The external design of the DarkForce is really quite simple, flush and smooth. It’s different from what we see with from a lot of towers targeted towards gamers, with ridges and accents that stick out from the base surface. Aside from the feet and a slight cliff on the rear of the case, it’s a straight elliptical design. The front bezel is completely flat on the top half, occupied with four mesh extension bay placeholders. That mesh continues to the lower half, but recedes a bit between a number of solid plastic rows. Even so the majority of the piece is mesh, which is ideal for airflow.
Removing the front panel, pulling from between the two front feet, expose the temporary expansion bay covers, grilled for airflow. Also revealed now are two 120m fan spots, one pre-installed behind a hex-like design. On the front piece, you can see that the mesh placeholders have a patch of foam behind to help stop intruding dust.
Continuing towards the back, the front I/O panel is connected in a solid piece to a SATA hot-swap dock and consists of the usual suspects along with an eSATA port and USB 3.0 port. The remainder of the top piece is a mesh covering with hexagonal ‘hive’ shapes underneath, again favoring the air cool solution. The top extends over the back of the tower about an inch or so, providing a ‘roof’ that is handy for carrying the unit.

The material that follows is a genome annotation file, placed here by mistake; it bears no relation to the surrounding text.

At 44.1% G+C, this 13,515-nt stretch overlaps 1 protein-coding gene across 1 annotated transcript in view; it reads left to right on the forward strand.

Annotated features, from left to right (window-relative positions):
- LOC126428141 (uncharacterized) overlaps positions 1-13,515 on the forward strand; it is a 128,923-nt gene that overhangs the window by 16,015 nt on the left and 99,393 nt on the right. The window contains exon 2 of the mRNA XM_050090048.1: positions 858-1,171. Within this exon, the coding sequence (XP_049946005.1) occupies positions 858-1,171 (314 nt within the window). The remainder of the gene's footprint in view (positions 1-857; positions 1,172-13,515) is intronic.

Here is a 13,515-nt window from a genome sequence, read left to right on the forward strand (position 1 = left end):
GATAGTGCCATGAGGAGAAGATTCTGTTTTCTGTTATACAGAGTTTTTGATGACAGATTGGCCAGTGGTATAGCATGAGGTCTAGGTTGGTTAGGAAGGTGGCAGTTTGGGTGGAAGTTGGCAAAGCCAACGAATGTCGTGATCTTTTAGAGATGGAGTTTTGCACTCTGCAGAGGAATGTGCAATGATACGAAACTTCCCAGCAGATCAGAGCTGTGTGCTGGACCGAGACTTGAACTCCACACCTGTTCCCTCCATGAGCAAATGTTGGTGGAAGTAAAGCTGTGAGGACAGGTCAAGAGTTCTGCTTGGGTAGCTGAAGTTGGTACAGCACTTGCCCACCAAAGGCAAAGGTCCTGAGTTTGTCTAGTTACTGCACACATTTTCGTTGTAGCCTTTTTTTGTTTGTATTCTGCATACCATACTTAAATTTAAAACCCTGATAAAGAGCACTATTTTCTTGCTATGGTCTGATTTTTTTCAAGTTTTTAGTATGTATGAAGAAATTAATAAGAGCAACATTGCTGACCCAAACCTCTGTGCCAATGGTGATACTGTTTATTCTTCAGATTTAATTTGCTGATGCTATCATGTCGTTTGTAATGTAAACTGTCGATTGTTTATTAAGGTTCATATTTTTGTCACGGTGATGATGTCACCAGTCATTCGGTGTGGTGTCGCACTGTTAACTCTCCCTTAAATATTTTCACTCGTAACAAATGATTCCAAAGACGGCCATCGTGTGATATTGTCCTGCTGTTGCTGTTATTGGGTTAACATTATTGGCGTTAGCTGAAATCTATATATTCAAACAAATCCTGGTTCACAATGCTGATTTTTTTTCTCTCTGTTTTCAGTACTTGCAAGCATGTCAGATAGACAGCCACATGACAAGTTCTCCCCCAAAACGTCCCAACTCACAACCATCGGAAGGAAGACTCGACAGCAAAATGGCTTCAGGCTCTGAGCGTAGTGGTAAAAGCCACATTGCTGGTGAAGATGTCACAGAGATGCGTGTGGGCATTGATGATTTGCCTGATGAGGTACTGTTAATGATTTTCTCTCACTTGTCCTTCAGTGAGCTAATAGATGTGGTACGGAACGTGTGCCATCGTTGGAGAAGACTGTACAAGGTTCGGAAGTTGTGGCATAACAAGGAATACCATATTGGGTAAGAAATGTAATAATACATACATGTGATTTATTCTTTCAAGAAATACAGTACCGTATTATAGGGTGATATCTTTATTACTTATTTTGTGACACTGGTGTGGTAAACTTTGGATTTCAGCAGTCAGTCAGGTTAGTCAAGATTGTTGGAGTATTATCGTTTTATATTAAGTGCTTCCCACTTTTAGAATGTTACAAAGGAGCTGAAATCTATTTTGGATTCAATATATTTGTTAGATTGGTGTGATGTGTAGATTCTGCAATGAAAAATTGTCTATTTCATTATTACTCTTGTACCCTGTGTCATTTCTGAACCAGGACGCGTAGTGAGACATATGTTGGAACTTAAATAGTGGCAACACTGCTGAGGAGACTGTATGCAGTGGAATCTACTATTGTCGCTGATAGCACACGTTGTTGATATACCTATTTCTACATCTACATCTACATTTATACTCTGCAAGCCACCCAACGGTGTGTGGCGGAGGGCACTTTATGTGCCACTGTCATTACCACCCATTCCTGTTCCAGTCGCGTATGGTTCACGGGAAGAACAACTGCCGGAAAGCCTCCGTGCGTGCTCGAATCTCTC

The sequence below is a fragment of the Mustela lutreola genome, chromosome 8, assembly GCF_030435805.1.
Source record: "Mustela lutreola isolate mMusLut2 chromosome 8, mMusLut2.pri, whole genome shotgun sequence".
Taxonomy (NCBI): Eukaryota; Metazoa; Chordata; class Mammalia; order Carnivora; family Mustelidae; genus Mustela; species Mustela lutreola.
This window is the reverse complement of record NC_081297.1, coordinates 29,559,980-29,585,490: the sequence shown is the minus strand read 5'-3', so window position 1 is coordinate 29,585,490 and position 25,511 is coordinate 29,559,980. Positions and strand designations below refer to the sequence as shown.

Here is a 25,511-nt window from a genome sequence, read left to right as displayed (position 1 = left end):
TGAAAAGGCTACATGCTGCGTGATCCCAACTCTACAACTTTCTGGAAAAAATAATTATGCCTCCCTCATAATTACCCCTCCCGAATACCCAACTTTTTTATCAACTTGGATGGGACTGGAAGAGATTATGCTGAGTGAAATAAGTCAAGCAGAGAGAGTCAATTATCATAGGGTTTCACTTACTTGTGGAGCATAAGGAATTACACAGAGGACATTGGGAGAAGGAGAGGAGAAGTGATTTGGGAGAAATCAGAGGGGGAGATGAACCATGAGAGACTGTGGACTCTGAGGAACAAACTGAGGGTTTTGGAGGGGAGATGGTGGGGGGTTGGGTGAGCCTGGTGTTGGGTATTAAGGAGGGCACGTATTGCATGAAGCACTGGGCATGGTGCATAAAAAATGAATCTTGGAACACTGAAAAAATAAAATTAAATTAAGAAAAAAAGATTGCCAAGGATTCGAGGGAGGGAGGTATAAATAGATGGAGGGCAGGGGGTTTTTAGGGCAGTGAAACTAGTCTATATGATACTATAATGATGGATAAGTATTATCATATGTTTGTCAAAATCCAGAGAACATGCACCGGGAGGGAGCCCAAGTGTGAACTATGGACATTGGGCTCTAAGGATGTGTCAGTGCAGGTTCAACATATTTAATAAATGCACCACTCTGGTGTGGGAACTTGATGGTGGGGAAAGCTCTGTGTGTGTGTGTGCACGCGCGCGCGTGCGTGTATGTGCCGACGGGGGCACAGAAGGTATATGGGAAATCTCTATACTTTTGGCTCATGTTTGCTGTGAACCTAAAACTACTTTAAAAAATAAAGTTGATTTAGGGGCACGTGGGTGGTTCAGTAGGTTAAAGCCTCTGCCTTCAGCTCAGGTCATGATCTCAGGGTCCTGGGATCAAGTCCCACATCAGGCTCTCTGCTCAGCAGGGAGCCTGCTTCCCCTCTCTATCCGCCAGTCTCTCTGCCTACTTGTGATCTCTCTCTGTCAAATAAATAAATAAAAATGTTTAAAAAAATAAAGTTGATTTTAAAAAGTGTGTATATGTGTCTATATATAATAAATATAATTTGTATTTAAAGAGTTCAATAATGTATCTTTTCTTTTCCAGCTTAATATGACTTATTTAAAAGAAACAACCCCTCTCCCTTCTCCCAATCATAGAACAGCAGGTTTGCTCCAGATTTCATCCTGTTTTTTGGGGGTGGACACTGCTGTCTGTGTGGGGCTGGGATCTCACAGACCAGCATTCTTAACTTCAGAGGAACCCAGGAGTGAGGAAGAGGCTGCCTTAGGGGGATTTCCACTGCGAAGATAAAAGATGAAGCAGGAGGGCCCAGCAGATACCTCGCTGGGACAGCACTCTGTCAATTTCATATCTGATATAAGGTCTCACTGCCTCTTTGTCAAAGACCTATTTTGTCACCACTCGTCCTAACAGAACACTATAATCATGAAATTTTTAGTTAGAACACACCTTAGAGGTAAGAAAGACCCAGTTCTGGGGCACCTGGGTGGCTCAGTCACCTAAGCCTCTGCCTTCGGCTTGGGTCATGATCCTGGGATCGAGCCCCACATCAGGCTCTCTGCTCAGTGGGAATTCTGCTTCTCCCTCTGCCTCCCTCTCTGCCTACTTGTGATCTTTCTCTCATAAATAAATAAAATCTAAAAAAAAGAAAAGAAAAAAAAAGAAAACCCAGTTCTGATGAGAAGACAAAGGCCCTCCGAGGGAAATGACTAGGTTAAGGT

The board I/O cutout and PCI slots are recessed from the rear exhaust and water cooling grommets on the back. An additional expansion slot is situated near the side panel directly underneath the exhaust fan, and can be used for PCI-shaped devices that don’ require board installation, such as eSATA expansions or cold cathode switches. The power supply cutout finishes the rear of the case.
The main side panel, as you’ve probably gathered, is occupied mostly by an acrylic window. It inhabits about two thirds of the panel, and ends just before the hard drive and expansion bays begin. The opposing side panel usually doesn’t have much to talk about, but Gelid has included a fan grill situated just behind the CPU cutout on the motherboard tray for more breathing. Though you could technically mount a fan here, it would have to be very slim.
The underside of the beast, not surprisingly, is also mesh with hexagon pattern; of course the feet elevate the chassis to allow airflow from underneath.